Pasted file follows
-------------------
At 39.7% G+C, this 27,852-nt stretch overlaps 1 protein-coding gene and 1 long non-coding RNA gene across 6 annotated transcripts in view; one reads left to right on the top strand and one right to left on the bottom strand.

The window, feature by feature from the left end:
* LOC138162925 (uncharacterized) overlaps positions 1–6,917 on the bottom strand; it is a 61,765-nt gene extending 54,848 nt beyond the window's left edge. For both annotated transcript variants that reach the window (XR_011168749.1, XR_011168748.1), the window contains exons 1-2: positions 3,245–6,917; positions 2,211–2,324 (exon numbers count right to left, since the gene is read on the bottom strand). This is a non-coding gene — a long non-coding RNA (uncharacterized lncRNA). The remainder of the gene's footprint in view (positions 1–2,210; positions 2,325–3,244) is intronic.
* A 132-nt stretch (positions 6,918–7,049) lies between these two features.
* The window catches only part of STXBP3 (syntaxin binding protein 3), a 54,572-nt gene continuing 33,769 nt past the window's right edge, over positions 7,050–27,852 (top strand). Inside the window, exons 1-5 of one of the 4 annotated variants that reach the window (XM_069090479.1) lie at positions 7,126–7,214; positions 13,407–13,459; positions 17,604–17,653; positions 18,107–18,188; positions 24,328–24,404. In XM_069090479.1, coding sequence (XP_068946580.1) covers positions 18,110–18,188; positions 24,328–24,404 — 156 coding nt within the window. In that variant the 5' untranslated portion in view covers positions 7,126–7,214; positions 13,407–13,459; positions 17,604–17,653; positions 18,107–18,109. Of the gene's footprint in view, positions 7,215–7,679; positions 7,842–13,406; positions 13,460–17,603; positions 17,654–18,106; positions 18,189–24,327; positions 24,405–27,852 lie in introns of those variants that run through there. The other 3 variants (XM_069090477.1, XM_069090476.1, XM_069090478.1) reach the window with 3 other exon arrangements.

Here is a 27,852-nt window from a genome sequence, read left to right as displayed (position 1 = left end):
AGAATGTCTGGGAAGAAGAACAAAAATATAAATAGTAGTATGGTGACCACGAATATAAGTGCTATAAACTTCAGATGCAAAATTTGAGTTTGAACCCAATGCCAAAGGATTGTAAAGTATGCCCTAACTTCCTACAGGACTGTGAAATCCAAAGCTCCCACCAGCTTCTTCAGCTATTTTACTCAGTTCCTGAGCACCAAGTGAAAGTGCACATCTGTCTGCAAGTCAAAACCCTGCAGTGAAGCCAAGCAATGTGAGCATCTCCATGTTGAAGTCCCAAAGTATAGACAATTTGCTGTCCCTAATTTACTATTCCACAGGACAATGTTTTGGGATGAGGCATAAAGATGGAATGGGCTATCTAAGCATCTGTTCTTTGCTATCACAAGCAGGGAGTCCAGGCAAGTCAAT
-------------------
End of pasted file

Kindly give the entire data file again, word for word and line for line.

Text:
At 39.7% G+C, this 27,852-nt stretch overlaps 1 protein-coding gene and 1 long non-coding RNA gene across 6 annotated transcripts in view; one reads left to right on the top strand and one right to left on the bottom strand.

The window, feature by feature from the left end:
* LOC138162925 (uncharacterized) overlaps positions 1–6,917 on the bottom strand; it is a 61,765-nt gene extending 54,848 nt beyond the window's left edge. For both annotated transcript variants that reach the window (XR_011168749.1, XR_011168748.1), the window contains exons 1-2: positions 3,245–6,917; positions 2,211–2,324 (exon numbers count right to left, since the gene is read on the bottom strand). This is a non-coding gene — a long non-coding RNA (uncharacterized lncRNA). The remainder of the gene's footprint in view (positions 1–2,210; positions 2,325–3,244) is intronic.
* A 132-nt stretch (positions 6,918–7,049) lies between these two features.
* The window catches only part of STXBP3 (syntaxin binding protein 3), a 54,572-nt gene continuing 33,769 nt past the window's right edge, over positions 7,050–27,852 (top strand). Inside the window, exons 1-5 of one of the 4 annotated variants that reach the window (XM_069090479.1) lie at positions 7,126–7,214; positions 13,407–13,459; positions 17,604–17,653; positions 18,107–18,188; positions 24,328–24,404. In XM_069090479.1, coding sequence (XP_068946580.1) covers positions 18,110–18,188; positions 24,328–24,404 — 156 coding nt within the window. In that variant the 5' untranslated portion in view covers positions 7,126–7,214; positions 13,407–13,459; positions 17,604–17,653; positions 18,107–18,109. Of the gene's footprint in view, positions 7,215–7,679; positions 7,842–13,406; positions 13,460–17,603; positions 17,654–18,106; positions 18,189–24,327; positions 24,405–27,852 lie in introns of those variants that run through there. The other 3 variants (XM_069090477.1, XM_069090476.1, XM_069090478.1) reach the window with 3 other exon arrangements.

Here is a 27,852-nt window from a genome sequence, read left to right as displayed (position 1 = left end):
AGAATGTCTGGGAAGAAGAACAAAAATATAAATAGTAGTATGGTGACCACGAATATAAGTGCTATAAACTTCAGATGCAAAATTTGAGTTTGAACCCAATGCCAAAGGATTGTAAAGTATGCCCTAACTTCCTACAGGACTGTGAAATCCAAAGCTCCCACCAGCTTCTTCAGCTATTTTACTCAGTTCCTGAGCACCAAGTGAAAGTGCACATCTGTCTGCAAGTCAAAACCCTGCAGTGAAGCCAAGCAATGTGAGCATCTCCATGTTGAAGTCCCAAAGTATAGACAATTTGCTGTCCCTAATTTACTATTCCACAGGACAATGTTTTGGGATGAGGCATAAAGATGGAATGGGCTATCTAAGCATCTGTTCTTTGCTATCACAAGCAGGGAGTCCAGGCAAGTCAAT